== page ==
develop very easy protocols for enzyme immobilization because epoxy group could exhibit good reactivity under mild
conditions and would be very stable at neutral pH values even in wet conditions (Serio, Di. M., Maturo, C., Alteriis, De.
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E., Parascandola, P., Tesser, R., & Santacesaria, E. 2003; Vaidya, B. K., Ingavle, G. C., Ponrathnam, S., Kulkarni, B. D.,
& Nene, S. N. 2008).
In hence, this kind of carriers could be stored for long periods of time and the reactions of epoxy groups in carriers with
different nucleophilic groups on the protein surface (e.g., amino, hydroxy or thiol moieties) would be suitable to
immobilize enzymes by forming extremely strong linkages (secondary amino bonds, ether bonds and thioether bonds)
with minimal chemical modification of the protein (Mateo, C., Torres, R., Fern and ez-Lorente, G., Ortiz, C., Fuentes,
M., & Hidalgo, A., et al. 2008).
In this paper, the polyGMA with macroporous morphology, reactive epoxy groups was synthesized successfully by
buck polymerization of glycidyl methacrylate (GMA) using N, N-methylene-2-bis (acrylamide)(MBAA) as a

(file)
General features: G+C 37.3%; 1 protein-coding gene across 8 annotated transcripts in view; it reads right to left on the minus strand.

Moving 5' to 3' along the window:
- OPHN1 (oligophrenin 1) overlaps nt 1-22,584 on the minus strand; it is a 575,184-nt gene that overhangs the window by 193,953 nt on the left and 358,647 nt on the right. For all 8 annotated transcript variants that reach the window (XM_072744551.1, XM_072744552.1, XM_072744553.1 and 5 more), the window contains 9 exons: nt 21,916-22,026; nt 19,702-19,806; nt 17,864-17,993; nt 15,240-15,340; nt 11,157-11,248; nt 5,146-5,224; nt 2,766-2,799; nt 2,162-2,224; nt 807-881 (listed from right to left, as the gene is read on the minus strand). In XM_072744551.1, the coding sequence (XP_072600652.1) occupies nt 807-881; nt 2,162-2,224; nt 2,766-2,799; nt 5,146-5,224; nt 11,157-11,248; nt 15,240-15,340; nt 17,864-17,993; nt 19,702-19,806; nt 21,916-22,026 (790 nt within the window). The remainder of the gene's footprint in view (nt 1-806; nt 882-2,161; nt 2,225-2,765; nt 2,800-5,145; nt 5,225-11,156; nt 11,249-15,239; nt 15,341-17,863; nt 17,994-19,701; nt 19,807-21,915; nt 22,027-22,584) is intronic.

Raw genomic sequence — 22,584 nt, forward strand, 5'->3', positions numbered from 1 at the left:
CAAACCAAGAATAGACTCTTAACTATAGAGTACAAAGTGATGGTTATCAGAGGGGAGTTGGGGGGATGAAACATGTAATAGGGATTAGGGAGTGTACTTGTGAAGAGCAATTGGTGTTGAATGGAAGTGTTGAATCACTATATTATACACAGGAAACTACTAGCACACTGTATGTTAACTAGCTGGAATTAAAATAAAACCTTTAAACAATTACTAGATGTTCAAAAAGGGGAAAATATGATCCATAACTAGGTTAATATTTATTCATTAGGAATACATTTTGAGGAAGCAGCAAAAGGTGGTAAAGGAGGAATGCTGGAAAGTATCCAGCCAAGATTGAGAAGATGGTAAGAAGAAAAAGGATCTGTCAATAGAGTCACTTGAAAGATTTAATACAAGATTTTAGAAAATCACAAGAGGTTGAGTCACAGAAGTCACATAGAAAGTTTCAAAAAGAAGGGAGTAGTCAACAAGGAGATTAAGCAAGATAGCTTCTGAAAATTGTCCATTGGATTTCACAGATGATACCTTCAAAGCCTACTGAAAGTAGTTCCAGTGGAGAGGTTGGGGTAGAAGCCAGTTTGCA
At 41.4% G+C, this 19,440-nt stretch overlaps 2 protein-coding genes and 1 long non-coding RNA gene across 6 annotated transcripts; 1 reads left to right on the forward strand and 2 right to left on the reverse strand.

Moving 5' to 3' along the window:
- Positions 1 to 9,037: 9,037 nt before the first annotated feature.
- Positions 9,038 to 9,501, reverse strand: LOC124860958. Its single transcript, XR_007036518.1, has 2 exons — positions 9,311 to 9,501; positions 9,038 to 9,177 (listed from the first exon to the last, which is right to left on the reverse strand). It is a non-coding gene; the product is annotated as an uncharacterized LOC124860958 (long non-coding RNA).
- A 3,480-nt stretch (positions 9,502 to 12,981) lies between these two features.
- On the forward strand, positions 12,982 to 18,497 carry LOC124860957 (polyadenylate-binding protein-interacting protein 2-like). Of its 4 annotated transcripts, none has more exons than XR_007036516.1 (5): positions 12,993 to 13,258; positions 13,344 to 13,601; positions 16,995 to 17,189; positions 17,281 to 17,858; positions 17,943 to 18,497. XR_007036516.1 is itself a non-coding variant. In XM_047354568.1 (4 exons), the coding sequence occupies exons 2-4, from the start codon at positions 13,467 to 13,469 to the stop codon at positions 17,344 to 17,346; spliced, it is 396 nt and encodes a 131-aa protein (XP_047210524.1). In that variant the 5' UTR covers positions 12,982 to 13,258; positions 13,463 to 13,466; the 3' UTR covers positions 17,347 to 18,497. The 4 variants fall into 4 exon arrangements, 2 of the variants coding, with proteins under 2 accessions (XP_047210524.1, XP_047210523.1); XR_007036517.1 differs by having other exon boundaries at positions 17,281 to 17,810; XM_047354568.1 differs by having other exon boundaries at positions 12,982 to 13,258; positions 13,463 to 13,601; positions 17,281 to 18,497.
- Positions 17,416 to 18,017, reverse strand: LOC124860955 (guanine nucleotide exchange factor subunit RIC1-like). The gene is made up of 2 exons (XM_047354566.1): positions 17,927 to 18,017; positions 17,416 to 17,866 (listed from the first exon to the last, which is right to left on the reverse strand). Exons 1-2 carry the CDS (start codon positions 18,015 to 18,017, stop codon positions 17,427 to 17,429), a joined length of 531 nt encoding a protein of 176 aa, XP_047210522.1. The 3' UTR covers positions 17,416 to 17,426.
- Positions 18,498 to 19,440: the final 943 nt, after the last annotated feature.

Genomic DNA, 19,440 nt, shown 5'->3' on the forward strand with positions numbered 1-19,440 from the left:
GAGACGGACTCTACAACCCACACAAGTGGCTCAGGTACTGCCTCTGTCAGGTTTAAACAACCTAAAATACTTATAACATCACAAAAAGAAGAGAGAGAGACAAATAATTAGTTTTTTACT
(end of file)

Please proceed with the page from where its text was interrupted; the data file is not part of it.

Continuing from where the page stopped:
crosslinking agent, a mixture of methanol aqueous solution as liquid pore-forming agents and nano-calcium carbonate
as solid one. After the polymer was smashed, particles with diameters in the range of 0.30 to 0.45mm were taken as the
carrier and characterized by means of SEM method. Then the supporter obtained was employed to immobilize
-galactosidase from aspergillus oryzae, which efficiently catalyzes not only the hydrolysis of the -galactoside
linkages of lactose to glucose and galactose but also the transgalactosylation reaction to produce
galactooligosaccharides (Mozaffar, Z., Nakanishi, K., Matsuno, R., & Kamikubo, T. 1984)and the enzyme activity, the
activity yield of the immobilized -galactosidase was also investigated in order to examine the suitability of the
supporter obtained from liquid and solid porogen to immobilize enzyme. Finally, the kinetic data of the immobilized
enzyme, the values of Michaelis constants Km, was also determined.
2. Experimental
2.1 Apparatus and Reagents
Ultraviolet Spectrotometer (T6 New Century), Vacuum Desiccator (DZ-6020), Digital pH Meter (PHS-3C) and Water
Constant Temperature Oscillator (SHA-B), Universal Grinder (FW-200) were used for the study. All the aqueous
solutions were prepared by twice distilled water.
Glycidyl methacrylate (GMA) (99%) was purchased from Shanghai Jinchao Chemical Co. Ltd. -galactosidase from
Aspergillus oryzae (11.2U/mg) and o-nitrophenyl--D-galactopyranoside (ONPG) were obtained from Sigma. N,
N-methylene-2-bis (acrylamide) (MBAA), Azo-bis-isobutyronitrile (AIBN) and other reagents were all analytical